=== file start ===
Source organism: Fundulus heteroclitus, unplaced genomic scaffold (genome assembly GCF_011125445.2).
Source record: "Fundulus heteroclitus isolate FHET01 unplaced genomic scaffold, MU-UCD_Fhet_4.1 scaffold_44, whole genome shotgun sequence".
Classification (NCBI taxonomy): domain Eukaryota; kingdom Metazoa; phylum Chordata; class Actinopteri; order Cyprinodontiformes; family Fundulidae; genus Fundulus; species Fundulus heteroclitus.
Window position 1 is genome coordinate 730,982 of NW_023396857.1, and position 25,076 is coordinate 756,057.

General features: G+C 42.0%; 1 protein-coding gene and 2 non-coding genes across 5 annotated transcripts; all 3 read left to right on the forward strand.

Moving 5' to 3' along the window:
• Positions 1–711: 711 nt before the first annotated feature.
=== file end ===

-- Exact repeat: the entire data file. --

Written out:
Source organism: Fundulus heteroclitus, unplaced genomic scaffold (genome assembly GCF_011125445.2).
Source record: "Fundulus heteroclitus isolate FHET01 unplaced genomic scaffold, MU-UCD_Fhet_4.1 scaffold_44, whole genome shotgun sequence".
Classification (NCBI taxonomy): domain Eukaryota; kingdom Metazoa; phylum Chordata; class Actinopteri; order Cyprinodontiformes; family Fundulidae; genus Fundulus; species Fundulus heteroclitus.
Window position 1 is genome coordinate 730,982 of NW_023396857.1, and position 25,076 is coordinate 756,057.

General features: G+C 42.0%; 1 protein-coding gene and 2 non-coding genes across 5 annotated transcripts; all 3 read left to right on the forward strand.

Moving 5' to 3' along the window:
• Positions 1–711: 711 nt before the first annotated feature.